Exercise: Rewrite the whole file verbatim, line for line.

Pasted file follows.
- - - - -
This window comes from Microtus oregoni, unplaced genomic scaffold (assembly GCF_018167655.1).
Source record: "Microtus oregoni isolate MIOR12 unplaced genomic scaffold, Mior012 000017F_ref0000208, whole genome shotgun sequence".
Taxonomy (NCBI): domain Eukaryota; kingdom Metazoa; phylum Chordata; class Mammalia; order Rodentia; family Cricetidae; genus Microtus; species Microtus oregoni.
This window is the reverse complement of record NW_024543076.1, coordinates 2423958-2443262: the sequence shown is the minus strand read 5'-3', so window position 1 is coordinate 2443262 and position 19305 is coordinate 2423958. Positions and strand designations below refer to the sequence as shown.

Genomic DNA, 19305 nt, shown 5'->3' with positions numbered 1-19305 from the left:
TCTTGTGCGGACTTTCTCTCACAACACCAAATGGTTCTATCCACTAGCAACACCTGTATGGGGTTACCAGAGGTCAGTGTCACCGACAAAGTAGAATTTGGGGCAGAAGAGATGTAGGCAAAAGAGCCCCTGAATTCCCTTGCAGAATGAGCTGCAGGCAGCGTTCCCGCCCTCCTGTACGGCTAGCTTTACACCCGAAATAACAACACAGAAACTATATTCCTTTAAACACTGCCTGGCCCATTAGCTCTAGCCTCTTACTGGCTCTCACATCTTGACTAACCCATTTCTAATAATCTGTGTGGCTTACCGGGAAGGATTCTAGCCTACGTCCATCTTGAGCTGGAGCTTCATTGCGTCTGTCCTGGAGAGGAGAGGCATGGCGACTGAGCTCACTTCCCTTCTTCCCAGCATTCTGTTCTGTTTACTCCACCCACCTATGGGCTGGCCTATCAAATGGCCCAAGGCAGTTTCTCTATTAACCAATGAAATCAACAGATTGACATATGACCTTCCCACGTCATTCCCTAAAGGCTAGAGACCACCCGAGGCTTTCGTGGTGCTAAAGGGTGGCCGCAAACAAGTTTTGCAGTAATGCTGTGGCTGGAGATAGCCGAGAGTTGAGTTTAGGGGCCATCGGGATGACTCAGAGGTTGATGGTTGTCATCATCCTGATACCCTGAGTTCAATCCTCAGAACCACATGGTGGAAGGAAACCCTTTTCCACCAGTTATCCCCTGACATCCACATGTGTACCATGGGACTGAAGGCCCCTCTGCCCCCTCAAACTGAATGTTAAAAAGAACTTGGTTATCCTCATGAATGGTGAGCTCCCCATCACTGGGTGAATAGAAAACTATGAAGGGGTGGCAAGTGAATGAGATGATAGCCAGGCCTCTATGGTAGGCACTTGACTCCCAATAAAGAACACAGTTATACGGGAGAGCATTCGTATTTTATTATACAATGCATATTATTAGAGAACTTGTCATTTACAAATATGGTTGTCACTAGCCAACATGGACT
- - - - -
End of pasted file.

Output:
This window comes from Microtus oregoni, unplaced genomic scaffold (assembly GCF_018167655.1).
Source record: "Microtus oregoni isolate MIOR12 unplaced genomic scaffold, Mior012 000017F_ref0000208, whole genome shotgun sequence".
Taxonomy (NCBI): domain Eukaryota; kingdom Metazoa; phylum Chordata; class Mammalia; order Rodentia; family Cricetidae; genus Microtus; species Microtus oregoni.
This window is the reverse complement of record NW_024543076.1, coordinates 2423958-2443262: the sequence shown is the minus strand read 5'-3', so window position 1 is coordinate 2443262 and position 19305 is coordinate 2423958. Positions and strand designations below refer to the sequence as shown.

Genomic DNA, 19305 nt, shown 5'->3' with positions numbered 1-19305 from the left:
TCTTGTGCGGACTTTCTCTCACAACACCAAATGGTTCTATCCACTAGCAACACCTGTATGGGGTTACCAGAGGTCAGTGTCACCGACAAAGTAGAATTTGGGGCAGAAGAGATGTAGGCAAAAGAGCCCCTGAATTCCCTTGCAGAATGAGCTGCAGGCAGCGTTCCCGCCCTCCTGTACGGCTAGCTTTACACCCGAAATAACAACACAGAAACTATATTCCTTTAAACACTGCCTGGCCCATTAGCTCTAGCCTCTTACTGGCTCTCACATCTTGACTAACCCATTTCTAATAATCTGTGTGGCTTACCGGGAAGGATTCTAGCCTACGTCCATCTTGAGCTGGAGCTTCATTGCGTCTGTCCTGGAGAGGAGAGGCATGGCGACTGAGCTCACTTCCCTTCTTCCCAGCATTCTGTTCTGTTTACTCCACCCACCTATGGGCTGGCCTATCAAATGGCCCAAGGCAGTTTCTCTATTAACCAATGAAATCAACAGATTGACATATGACCTTCCCACGTCATTCCCTAAAGGCTAGAGACCACCCGAGGCTTTCGTGGTGCTAAAGGGTGGCCGCAAACAAGTTTTGCAGTAATGCTGTGGCTGGAGATAGCCGAGAGTTGAGTTTAGGGGCCATCGGGATGACTCAGAGGTTGATGGTTGTCATCATCCTGATACCCTGAGTTCAATCCTCAGAACCACATGGTGGAAGGAAACCCTTTTCCACCAGTTATCCCCTGACATCCACATGTGTACCATGGGACTGAAGGCCCCTCTGCCCCCTCAAACTGAATGTTAAAAAGAACTTGGTTATCCTCATGAATGGTGAGCTCCCCATCACTGGGTGAATAGAAAACTATGAAGGGGTGGCAAGTGAATGAGATGATAGCCAGGCCTCTATGGTAGGCACTTGACTCCCAATAAAGAACACAGTTATACGGGAGAGCATTCGTATTTTATTATACAATGCATATTATTAGAGAACTTGTCATTTACAAATATGGTTGTCACTAGCCAACATGGACT